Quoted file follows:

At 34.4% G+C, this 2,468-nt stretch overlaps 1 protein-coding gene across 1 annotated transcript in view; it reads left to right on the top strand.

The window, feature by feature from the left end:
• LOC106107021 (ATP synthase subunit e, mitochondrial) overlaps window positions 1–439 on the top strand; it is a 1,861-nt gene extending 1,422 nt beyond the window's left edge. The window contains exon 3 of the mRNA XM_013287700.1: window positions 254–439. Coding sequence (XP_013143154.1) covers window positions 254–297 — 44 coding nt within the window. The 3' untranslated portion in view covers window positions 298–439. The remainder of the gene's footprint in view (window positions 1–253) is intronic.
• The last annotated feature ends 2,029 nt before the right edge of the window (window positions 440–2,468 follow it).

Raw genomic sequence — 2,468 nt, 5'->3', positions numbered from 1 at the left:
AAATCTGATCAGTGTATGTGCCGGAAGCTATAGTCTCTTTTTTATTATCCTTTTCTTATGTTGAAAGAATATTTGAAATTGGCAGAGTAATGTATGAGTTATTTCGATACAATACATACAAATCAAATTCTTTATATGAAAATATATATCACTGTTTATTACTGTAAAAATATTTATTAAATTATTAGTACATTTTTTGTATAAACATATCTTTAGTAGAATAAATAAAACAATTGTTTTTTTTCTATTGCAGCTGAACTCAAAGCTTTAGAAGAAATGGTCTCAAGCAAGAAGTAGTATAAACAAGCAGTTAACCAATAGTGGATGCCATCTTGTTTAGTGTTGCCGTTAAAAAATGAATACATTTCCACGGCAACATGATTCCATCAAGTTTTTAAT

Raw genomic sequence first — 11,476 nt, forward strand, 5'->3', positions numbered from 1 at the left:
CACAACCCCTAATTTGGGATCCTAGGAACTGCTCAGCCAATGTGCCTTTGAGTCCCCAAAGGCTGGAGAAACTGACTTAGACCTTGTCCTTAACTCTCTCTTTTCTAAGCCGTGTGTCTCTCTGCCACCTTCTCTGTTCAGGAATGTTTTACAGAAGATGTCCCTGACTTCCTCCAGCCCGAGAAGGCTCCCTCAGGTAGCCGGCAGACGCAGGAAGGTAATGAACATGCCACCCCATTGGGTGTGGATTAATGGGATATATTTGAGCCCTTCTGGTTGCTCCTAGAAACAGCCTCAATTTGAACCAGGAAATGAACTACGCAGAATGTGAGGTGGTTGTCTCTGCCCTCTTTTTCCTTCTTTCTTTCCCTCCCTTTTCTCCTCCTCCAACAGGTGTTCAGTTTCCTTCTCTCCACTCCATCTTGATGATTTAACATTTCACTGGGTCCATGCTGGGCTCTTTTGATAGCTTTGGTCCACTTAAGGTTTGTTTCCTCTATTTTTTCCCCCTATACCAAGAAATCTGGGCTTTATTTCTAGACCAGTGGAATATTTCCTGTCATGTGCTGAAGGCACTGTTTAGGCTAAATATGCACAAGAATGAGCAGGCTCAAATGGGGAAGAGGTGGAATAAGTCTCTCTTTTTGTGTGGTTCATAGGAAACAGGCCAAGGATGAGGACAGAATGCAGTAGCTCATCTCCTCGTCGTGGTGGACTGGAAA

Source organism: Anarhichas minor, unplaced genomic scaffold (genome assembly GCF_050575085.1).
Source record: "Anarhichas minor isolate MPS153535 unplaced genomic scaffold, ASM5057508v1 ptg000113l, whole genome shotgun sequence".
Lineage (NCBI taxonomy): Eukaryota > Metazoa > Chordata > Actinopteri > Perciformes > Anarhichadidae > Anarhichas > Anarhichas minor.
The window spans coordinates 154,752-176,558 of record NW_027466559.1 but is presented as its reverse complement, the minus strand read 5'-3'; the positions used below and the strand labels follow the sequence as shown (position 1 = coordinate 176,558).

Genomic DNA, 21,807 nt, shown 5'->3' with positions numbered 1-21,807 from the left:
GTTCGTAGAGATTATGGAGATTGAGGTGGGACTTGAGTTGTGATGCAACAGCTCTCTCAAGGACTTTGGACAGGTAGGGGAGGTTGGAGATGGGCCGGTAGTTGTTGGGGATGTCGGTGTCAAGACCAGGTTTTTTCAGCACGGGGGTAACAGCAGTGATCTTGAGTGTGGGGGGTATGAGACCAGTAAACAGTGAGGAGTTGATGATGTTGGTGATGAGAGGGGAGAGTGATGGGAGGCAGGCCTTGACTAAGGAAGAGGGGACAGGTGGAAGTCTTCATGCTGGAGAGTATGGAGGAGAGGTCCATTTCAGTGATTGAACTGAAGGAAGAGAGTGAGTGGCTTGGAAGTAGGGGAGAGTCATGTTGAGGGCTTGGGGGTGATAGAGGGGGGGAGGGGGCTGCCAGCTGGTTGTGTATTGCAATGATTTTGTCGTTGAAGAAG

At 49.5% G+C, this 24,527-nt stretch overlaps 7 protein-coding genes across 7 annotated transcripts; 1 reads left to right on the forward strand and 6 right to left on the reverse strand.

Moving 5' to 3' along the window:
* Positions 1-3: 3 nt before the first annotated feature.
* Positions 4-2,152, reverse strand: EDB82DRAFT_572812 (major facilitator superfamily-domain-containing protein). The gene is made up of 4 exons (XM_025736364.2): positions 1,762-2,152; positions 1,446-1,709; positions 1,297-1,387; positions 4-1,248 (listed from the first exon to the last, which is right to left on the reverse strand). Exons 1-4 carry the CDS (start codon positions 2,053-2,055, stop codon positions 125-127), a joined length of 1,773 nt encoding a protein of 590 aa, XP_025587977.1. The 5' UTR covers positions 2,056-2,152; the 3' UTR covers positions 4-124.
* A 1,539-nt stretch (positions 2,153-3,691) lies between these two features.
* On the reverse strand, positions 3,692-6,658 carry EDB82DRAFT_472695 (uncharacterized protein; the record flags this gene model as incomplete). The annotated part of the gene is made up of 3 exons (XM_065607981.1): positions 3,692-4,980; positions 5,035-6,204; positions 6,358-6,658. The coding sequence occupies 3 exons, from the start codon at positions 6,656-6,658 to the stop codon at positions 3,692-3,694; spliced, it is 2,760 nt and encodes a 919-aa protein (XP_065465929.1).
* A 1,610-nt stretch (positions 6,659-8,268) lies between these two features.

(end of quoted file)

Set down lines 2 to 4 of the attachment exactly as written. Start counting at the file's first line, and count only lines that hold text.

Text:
The window, feature by feature from the left end:
• LOC106107021 (ATP synthase subunit e, mitochondrial) overlaps window positions 1–439 on the top strand; it is a 1,861-nt gene extending 1,422 nt beyond the window's left edge. The window contains exon 3 of the mRNA XM_013287700.1: window positions 254–439. Coding sequence (XP_013143154.1) covers window positions 254–297 — 44 coding nt within the window. The 3' untranslated portion in view covers window positions 298–439. The remainder of the gene's footprint in view (window positions 1–253) is intronic.
• The last annotated feature ends 2,029 nt before the right edge of the window (window positions 440–2,468 follow it).